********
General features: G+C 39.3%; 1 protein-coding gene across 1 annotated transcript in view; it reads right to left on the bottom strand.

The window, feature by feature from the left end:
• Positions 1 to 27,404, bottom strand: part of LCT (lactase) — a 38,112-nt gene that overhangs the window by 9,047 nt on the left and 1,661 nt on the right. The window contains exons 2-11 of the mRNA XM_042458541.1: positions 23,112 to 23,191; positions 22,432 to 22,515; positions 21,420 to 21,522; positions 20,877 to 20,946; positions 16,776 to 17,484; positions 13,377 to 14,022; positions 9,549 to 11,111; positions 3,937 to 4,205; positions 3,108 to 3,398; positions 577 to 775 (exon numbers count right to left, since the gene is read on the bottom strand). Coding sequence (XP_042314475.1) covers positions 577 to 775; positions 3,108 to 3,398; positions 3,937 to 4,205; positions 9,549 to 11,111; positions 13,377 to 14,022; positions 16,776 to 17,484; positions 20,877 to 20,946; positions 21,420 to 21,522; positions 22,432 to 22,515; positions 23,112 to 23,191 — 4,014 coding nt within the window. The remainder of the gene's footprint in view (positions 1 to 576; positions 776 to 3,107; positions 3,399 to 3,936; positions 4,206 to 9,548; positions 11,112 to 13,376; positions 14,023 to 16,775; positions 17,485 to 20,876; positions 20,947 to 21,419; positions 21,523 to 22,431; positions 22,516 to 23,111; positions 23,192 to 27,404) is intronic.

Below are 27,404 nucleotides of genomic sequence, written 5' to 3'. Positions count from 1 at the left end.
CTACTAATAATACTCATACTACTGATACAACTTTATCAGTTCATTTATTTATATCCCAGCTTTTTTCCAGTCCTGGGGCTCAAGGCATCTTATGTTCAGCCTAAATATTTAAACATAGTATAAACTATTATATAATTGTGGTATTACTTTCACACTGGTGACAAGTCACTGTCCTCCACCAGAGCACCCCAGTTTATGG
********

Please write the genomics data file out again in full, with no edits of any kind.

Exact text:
General features: G+C 39.3%; 1 protein-coding gene across 1 annotated transcript in view; it reads right to left on the bottom strand.

The window, feature by feature from the left end:
• Positions 1 to 27,404, bottom strand: part of LCT (lactase) — a 38,112-nt gene that overhangs the window by 9,047 nt on the left and 1,661 nt on the right. The window contains exons 2-11 of the mRNA XM_042458541.1: positions 23,112 to 23,191; positions 22,432 to 22,515; positions 21,420 to 21,522; positions 20,877 to 20,946; positions 16,776 to 17,484; positions 13,377 to 14,022; positions 9,549 to 11,111; positions 3,937 to 4,205; positions 3,108 to 3,398; positions 577 to 775 (exon numbers count right to left, since the gene is read on the bottom strand). Coding sequence (XP_042314475.1) covers positions 577 to 775; positions 3,108 to 3,398; positions 3,937 to 4,205; positions 9,549 to 11,111; positions 13,377 to 14,022; positions 16,776 to 17,484; positions 20,877 to 20,946; positions 21,420 to 21,522; positions 22,432 to 22,515; positions 23,112 to 23,191 — 4,014 coding nt within the window. The remainder of the gene's footprint in view (positions 1 to 576; positions 776 to 3,107; positions 3,399 to 3,936; positions 4,206 to 9,548; positions 11,112 to 13,376; positions 14,023 to 16,775; positions 17,485 to 20,876; positions 20,947 to 21,419; positions 21,523 to 22,431; positions 22,516 to 23,111; positions 23,192 to 27,404) is intronic.

Below are 27,404 nucleotides of genomic sequence, written 5' to 3'. Positions count from 1 at the left end.
CTACTAATAATACTCATACTACTGATACAACTTTATCAGTTCATTTATTTATATCCCAGCTTTTTTCCAGTCCTGGGGCTCAAGGCATCTTATGTTCAGCCTAAATATTTAAACATAGTATAAACTATTATATAATTGTGGTATTACTTTCACACTGGTGACAAGTCACTGTCCTCCACCAGAGCACCCCAGTTTATGG